When the four members of Kootenay singer Brian Rosen’s musical family assemble on the Spiritbar stage this Friday evening, their collective decades of local music experience will be funnelled into four distinct acts—Mooves, James Lamb, Rafferty Funksmith as well as the headlining Brian Rosen & the WhatNow.
“Paul Hinrichs over at Spiritbar gave us this chance. To do a full night there is a rare thing, but when we were looking for an opener the idea came that we should do it ourselves, because we’re more than capable,” said Rosen.
“This night is about this collection of people stretching their abilities.”
To fit with the reggae theme of the evening, Mooves will bring vinyl from his collection, Funksmith will play a DJ set and Lamb will show off some solo pieces. The event, which starts a 9 p.m., will feature the band in a two-hour concert from 11 p.m. to 1 a.m.
And this may be one of your last chances to see them together this summer.
“We’re coming into festival season so we really wanted this chance to get us all together, in one place, because the next few months are going to be busy,” said Rosen.
The quartet—Rosen, Lamb, Jesse Lee and Ness Popoff—who have been together for just over a year now, are currently working on their first album together.
“At this point we have a skeleton for an album, and we’re waiting on a recording session to make it a reality. We’re coming into the summer months, though, so it’s not going to happen right away, because Jesse’s heading off on a tour with Shane Koyczan and the rest of us are going to be performing like crazy.”
But according to Lee, that’s what you have to do to get by—not that he’s complaining.
“It’s been going surprisingly well,” said Lee, who was recently named artist of the year at the Kootenay Music Awards. “I feel tons of gratitude that I’m able to do this in this little town, and I’m working constantly. I haven’t actually left town overnight in months, but that’s what you have to do in the Kootenays.”
And Popoff said there are some interesting hurdles—such as finding out one of his tracks was being sampled on morning radio, only to find out they were only using 27 seconds, meaning he’s not entitled to any royalties.
But Rosen said that’s the life they’ve chosen.
“Being a musician in this town, so far from the rest of the world, sometimes I feel like I wish I could take this out to the world. But we’re pretty lucky to be able to be playing this much for this many years. If we play one good gig and it goes over well, it feels like success. I don’t have the urge to go to L.A. and live that dream musician life, I just want my music to have an impact.”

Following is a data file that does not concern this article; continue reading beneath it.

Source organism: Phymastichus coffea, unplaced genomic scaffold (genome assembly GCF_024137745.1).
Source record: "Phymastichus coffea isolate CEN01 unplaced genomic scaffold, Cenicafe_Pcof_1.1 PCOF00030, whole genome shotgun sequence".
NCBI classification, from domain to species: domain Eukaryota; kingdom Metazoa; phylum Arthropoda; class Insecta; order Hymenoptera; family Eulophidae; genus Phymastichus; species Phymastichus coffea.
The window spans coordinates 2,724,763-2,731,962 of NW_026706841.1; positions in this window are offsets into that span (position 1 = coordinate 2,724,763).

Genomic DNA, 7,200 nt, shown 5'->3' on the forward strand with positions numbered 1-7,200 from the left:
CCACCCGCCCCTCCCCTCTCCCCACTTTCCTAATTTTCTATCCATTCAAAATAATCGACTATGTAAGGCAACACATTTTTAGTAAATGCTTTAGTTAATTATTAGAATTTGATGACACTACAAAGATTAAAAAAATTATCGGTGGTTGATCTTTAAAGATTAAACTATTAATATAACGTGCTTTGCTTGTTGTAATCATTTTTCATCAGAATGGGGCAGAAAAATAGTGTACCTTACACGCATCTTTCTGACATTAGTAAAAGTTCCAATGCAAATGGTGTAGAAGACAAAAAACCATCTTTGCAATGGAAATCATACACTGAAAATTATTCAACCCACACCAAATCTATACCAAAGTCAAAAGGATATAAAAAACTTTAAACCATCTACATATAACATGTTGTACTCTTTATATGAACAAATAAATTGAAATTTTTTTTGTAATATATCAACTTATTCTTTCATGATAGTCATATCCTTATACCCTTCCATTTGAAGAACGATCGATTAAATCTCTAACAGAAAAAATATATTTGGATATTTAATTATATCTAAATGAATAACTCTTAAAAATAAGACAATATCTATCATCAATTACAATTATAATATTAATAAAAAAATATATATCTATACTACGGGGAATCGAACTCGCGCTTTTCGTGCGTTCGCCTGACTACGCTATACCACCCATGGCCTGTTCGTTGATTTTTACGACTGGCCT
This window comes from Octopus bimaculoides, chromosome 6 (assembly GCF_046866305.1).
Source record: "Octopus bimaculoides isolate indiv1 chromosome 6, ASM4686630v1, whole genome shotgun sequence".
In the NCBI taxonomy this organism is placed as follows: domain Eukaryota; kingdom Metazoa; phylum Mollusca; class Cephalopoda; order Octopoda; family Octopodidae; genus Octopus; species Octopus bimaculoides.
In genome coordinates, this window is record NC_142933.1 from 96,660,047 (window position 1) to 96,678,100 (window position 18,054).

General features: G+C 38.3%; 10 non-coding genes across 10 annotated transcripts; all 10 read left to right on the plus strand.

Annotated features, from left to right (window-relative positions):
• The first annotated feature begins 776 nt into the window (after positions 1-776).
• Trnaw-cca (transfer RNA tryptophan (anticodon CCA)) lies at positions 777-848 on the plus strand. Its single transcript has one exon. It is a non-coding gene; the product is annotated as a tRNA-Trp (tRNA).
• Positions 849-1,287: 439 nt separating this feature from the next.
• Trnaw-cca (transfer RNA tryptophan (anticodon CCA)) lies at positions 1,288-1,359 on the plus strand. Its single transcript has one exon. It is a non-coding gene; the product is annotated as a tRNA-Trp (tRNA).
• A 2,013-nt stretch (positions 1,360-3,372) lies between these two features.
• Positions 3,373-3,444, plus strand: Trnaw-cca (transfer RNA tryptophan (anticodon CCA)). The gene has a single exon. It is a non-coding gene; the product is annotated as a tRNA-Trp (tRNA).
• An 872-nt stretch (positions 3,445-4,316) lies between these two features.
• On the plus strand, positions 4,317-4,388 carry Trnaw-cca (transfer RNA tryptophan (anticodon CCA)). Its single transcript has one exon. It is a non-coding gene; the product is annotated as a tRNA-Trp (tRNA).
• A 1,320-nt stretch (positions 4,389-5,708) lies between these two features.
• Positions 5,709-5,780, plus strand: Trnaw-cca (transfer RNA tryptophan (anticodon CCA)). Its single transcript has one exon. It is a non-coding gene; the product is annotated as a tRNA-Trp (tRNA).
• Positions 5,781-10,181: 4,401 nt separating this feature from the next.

Which means, as always, that his output will have an environmentalist bent.
“That tends to come out in most of the things I write about these days. They’re either climate-based or human behaviour-based lyrics. I wrote one new song called I’m Not Going Fishing…and basically I use not going fishing as a metaphor about climate change, social disruption,” he said.
“It’s another song about action. And it’s not about waiting for action but succeeding in action.”
Lamb said he’s thrilled to have joined the WhatNow after seeing them perform for years.
“I’ve seen Brian and these guys play a lot…I saw Brian, Jesse and Rob playing at the pipeline protest thing at the Capitol and I sent him a message, said ‘if you’re ever looking for another person for your band, let me know,” he said.
And he’s glad to be part of a socially conscious act.
“I still drive a car, I still like my air conditioning and I also like my stuff being shipped to the mountains, but I’m interested in new ideas and change.”
Popoff said playing drums with the WhatNow satisfies him creatively in a way distinct from his DJ work as Mooves. He appreciates the activist element of their music, but that’s not the reason he wanted to get involved.
“I’m in it for the music itself. I think they’re well-written songs, and regardless of the lyrical content they’re just fun to play. Brian writes good reggae songs, Jesse plays a good reggae bass and James brings the decoration.”
And according to Rosen, it’s Popoff who was the driving force behind their move towards reggae.
“Ness has really brought the attitude of ‘let’s play some reggae’. I mean we do Paul Simon covers, Neil Young, Bruce Cockburn. We’re like Canadiana folk mixed with the vibe and laid-backness of reggae. But we’ll sound way more reggae than we have in the past.”
Advance tickets are $8 and $10 at the door, and are available from the Hume Hotel.